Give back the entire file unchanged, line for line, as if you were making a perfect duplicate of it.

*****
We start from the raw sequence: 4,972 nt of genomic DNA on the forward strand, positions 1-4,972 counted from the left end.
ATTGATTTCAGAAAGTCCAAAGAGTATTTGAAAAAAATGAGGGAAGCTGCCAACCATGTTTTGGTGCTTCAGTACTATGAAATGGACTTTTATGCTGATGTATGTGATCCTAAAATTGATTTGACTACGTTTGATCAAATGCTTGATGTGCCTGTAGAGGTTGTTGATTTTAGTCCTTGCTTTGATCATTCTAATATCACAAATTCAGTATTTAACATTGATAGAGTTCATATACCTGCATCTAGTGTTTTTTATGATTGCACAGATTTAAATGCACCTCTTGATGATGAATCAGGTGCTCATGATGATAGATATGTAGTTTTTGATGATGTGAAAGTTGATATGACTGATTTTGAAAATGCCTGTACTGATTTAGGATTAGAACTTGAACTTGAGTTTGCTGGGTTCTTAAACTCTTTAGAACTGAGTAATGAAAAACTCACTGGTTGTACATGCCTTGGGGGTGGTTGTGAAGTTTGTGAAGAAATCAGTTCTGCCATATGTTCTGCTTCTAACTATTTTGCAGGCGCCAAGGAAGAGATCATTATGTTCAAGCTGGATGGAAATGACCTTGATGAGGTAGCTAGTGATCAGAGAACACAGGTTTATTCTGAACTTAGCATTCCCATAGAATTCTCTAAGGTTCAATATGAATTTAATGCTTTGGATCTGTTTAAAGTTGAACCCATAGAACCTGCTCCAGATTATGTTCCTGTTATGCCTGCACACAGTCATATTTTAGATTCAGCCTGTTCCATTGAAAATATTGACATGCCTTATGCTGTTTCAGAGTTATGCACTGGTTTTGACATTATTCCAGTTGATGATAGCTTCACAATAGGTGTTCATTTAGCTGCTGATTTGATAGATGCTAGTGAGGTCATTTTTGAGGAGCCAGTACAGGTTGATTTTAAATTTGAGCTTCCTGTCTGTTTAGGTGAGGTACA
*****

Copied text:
We start from the raw sequence: 4,972 nt of genomic DNA on the forward strand, positions 1-4,972 counted from the left end.
ATTGATTTCAGAAAGTCCAAAGAGTATTTGAAAAAAATGAGGGAAGCTGCCAACCATGTTTTGGTGCTTCAGTACTATGAAATGGACTTTTATGCTGATGTATGTGATCCTAAAATTGATTTGACTACGTTTGATCAAATGCTTGATGTGCCTGTAGAGGTTGTTGATTTTAGTCCTTGCTTTGATCATTCTAATATCACAAATTCAGTATTTAACATTGATAGAGTTCATATACCTGCATCTAGTGTTTTTTATGATTGCACAGATTTAAATGCACCTCTTGATGATGAATCAGGTGCTCATGATGATAGATATGTAGTTTTTGATGATGTGAAAGTTGATATGACTGATTTTGAAAATGCCTGTACTGATTTAGGATTAGAACTTGAACTTGAGTTTGCTGGGTTCTTAAACTCTTTAGAACTGAGTAATGAAAAACTCACTGGTTGTACATGCCTTGGGGGTGGTTGTGAAGTTTGTGAAGAAATCAGTTCTGCCATATGTTCTGCTTCTAACTATTTTGCAGGCGCCAAGGAAGAGATCATTATGTTCAAGCTGGATGGAAATGACCTTGATGAGGTAGCTAGTGATCAGAGAACACAGGTTTATTCTGAACTTAGCATTCCCATAGAATTCTCTAAGGTTCAATATGAATTTAATGCTTTGGATCTGTTTAAAGTTGAACCCATAGAACCTGCTCCAGATTATGTTCCTGTTATGCCTGCACACAGTCATATTTTAGATTCAGCCTGTTCCATTGAAAATATTGACATGCCTTATGCTGTTTCAGAGTTATGCACTGGTTTTGACATTATTCCAGTTGATGATAGCTTCACAATAGGTGTTCATTTAGCTGCTGATTTGATAGATGCTAGTGAGGTCATTTTTGAGGAGCCAGTACAGGTTGATTTTAAATTTGAGCTTCCTGTCTGTTTAGGTGAGGTACA